# Function discontinuity

Discussion in 'Undergraduate Math' started by Mat, Jan 14, 2005.

1. ### MatGuest

Hello,

Say we have a piecewise function f: [a, b] -> |R. Is this function
continuous at a and b? How I see it, it's not because limits don't exist at
a and b? (We have only one-sided limits at those two points, don't we?)
Could you please clarify this to me? Thanks.

Mat, Jan 14, 2005

2. ### Arturo MagidinGuest

What does "piecewise function" mean here?

Under the usual calculus definition of "continuous at x", you are
correct: the function cannot be continuous at a point unless it
satisfies a number of conditions, one of which being that the function
has to be defined on an open interval that contains the point. This is
not the case with a and b here.

->HOWEVER<-, there are other common definitions of "continuous at x",
which do not require this. For example, we can say that a real valued
function of real variable f is continuous at x if and only if:

(i) f is defined at x; and
(ii) For every e>0 there exists d>0 such that, for every y in the
domain of f, if |x-y|<d then |f(x)-f(y)|<e.

Under this definition, it is certainly possible for your function f to
be continuous at a or at b.

MORAL: It depends on what your ->exact<- definition of "f is
continuous at x" is!
You'll have to clarify what the definition of "continuous" that you
are using is.

--
======================================================================
"It's not denial. I'm just very selective about
what I accept as reality."
--- Calvin ("Calvin and Hobbes")
======================================================================

Arturo Magidin

Arturo Magidin, Jan 14, 2005

3. ### SomeonekickedGuest

A function f(t) is said to be piecewise continuous on a finite interval
[a,b] if f(t) is continuous at every point in [a,b], except possibly for a
finite number of points at which f(t) has a jump discontinuity.

for Example :
f(t) = { t when 0 <= t < 1; 2 when 1< t <= 2, 0 when
2<= t <= 3}
in this example f(t) is not continuous on [0,3], but it is piecewise
continuous ( it has a jump discontinuity at t = 2 and at 3)

Jump discontinuity at a point means that the one-sided limits at this point
exist and are finite.

Someonekicked, Jan 15, 2005
4. ### MatGuest

You'll have to clarify what the definition of "continuous" that you
Actually, I wasn't aware that there are other definitions of a continuous
function. I've read that a function is a continuous at a point if it has a
limit at that point that is equal to the function value at that point. So by
that definition, I assumed that the function is discontinuous at the points
a and b, because limits don't exist at those two points. We only have
left-sided limit at b, and right-sided limit at a.

By piecewise function I meant exactly what Someonekicked posted below.

Thanks for helping me out

Mat, Jan 15, 2005
5. ### Arturo MagidinGuest

By that definition, the function is not continuous at a and not
continuous at b. I am afraid I have to tell you that whether or not
this is the same as "discontinuous" also depends on your meaning of
that term (though, I assume, in your experience "not continuous" and
"discontinuous" mean that same thing; however, sometimes
"discontinuous" is used to mean a specific kind of non-continuity).
Correct. By that definition, the function cannot be continuous at a
nor at b.
Then you goofed: "Someonekicked" gave the definition of "piecewise
CONTINUOUS". Leaving out such an important word ('continuous') is a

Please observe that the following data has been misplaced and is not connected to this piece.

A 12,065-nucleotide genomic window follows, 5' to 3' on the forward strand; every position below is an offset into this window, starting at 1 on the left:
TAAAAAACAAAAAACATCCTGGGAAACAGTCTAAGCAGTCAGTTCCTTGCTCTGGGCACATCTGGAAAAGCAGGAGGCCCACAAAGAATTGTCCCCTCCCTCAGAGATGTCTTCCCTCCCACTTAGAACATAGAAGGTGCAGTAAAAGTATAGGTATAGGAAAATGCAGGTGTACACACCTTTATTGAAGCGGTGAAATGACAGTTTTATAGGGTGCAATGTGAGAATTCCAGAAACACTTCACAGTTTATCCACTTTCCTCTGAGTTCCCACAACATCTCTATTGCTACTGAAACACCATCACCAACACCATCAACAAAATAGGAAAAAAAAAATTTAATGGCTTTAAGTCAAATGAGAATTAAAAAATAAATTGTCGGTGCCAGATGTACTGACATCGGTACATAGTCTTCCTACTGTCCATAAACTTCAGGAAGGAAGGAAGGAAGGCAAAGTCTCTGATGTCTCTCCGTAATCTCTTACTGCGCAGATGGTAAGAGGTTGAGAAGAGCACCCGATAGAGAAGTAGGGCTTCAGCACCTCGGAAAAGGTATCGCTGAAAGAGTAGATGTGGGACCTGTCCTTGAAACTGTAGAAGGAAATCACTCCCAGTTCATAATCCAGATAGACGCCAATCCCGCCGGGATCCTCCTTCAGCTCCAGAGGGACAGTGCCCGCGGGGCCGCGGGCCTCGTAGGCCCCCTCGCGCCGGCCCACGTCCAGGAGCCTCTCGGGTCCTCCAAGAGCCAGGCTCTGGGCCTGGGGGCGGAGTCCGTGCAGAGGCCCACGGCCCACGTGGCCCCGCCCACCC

major mistake. You did it again here.

--
======================================================================
"It's not denial. I'm just very selective about
what I accept as reality."
--- Calvin ("Calvin and Hobbes")
======================================================================

Arturo Magidin

Arturo Magidin, Jan 15, 2005
6. ### MatGuest

Could you elaborate? I'm still not seeing what I wrote wrong.

I'd also like to note that I'm not a native English speaker. I'm almost sure
that "discontinous" and "not continuous" mean the same thing in my language.

Mat, Jan 16, 2005
7. ### Arturo MagidinGuest

You wrote:

"f is a piecewise function."

Someonekicked wrote

"f is a piecewise CONTINUOUS function."

You left out the adjective "continuous", which was extremely
important.

"Piecewise" just means "in pieces". A function may be piecewise
defined, piecewise continuous, piecewise monotone, piecewise
integrable, piecewise anything.

What someonekicked said was "f is a function which can be broken into
a finite number of pieces, each of which is continuous."

What you sayd was "f is a function which is broken into pieces."

What you said meant nothing.
Neither am I. All the more reason to be doubly careful with
confuse two terms which might mean the same thing in your native
language but mean different things in English.
Doesn't matter what they mean in your (or my) native language. What's
important is how they are defined in the context you are using
them. As I said, it is most likely that, given your definition of
continuous, they ->do<- mean the same thing in your text. But it is
not ->certain<-, so you should just be sure they do, or else not use
them interchangeably. When ->I<- learned calculus (in Spanish), we
used "not continuous" for a point where the function that failed
->any<- of the requirements for continuity (for example, where it was
not defined, etc.); we used "discontinuous" exclusively only for
points where the function was defined but the value of the function
did not match the (adequate) limit.

--
======================================================================
"It's not denial. I'm just very selective about
what I accept as reality."
--- Calvin ("Calvin and Hobbes")
======================================================================

Arturo Magidin

Arturo Magidin, Jan 16, 2005
8. ### MatGuest

I see the error, thanks.

Thanks for clearing it out.

Mat, Jan 16, 2005